The Works of the Rev. Jonathan Swift/Volume 7/A Rejoinder in Jackson's Name



WEARIED with saying grace and prayer,
I hasten'd down to country air,
To read your answer, and prepare
reply to 't:

But your fair lines so grossly flatter,
Pray, do they praise me, or bespatter?
I must suspect you mean the latter —
Ah! slyboot!

It must be so! what else, alas!
Can mean by culling of a face,
And all that stuff of toilet, glass,
and box-comb?

But be't as 'twill, this you must grant,
That you're a dawb, whilst I but paint;
Then which of us two is the quaint-
er coxcomb?

I value not your jokes of noose,
Your gibes, and all your foul abuse,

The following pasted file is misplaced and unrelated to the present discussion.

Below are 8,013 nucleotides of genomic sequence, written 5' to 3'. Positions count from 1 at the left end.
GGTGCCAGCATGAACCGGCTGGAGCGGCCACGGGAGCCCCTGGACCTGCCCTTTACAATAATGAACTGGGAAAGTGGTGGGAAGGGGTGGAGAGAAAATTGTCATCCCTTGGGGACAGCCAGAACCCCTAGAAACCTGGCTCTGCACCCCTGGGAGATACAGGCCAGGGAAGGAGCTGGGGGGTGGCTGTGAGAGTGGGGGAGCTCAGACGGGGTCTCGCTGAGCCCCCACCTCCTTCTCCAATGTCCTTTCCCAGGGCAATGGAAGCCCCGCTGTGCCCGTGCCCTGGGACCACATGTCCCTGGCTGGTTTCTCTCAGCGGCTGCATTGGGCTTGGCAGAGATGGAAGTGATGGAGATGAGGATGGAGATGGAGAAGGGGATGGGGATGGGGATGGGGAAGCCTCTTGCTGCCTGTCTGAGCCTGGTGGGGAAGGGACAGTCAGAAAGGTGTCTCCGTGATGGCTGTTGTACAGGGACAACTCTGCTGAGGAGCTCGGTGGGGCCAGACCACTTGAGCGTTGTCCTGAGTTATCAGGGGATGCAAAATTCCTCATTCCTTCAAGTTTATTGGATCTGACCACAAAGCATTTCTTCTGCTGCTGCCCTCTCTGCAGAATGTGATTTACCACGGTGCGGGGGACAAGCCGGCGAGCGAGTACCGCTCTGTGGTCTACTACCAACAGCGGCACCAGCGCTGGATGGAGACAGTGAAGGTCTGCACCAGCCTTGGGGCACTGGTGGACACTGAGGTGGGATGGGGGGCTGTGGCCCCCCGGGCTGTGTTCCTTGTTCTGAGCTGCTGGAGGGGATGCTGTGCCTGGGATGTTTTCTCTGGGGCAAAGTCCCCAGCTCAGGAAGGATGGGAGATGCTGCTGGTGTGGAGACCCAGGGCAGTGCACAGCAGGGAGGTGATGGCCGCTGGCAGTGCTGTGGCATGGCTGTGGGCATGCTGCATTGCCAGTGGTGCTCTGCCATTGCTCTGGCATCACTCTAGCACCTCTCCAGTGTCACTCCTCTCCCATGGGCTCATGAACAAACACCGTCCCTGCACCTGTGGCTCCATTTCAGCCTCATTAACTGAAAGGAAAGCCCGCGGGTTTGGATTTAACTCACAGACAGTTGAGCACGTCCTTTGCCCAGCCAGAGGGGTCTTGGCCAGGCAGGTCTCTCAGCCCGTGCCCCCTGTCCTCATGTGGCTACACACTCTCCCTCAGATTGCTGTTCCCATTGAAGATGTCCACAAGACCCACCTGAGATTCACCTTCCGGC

More than the dirt beneath my shoes,
nor fear it:

Yet one thing vexes me, I own,
Thou sorry scarecrow of skin and bone;
To be call'd lean by a skeleton,
who'd bear it?

'Tis true indeed, to curry friends,
You seem to praise, to make amends,
And yet, before your stanza ends,
you flout me,

'Bout latent charms beneath my clothes;
For every one that knows me knows
That I have nothing like my nose
about me:

I pass now where you fleer and laugh,
'Cause I call Dan my better half!
O there you think you have me safe!
But hold, sir:

Is not a penny often found
To be much greater than a pound?
By your good leave, my most profound
and bold sir,

Dan's noble mettle, Sherry base;
So Dan's the better, though the less,
An ounce of gold's worth ten of brass,
dull pedant!

As to your spelling, let me see,
If SHE makes sher, and RI makes ry,
Good spelling-master! your crany
has lead on't.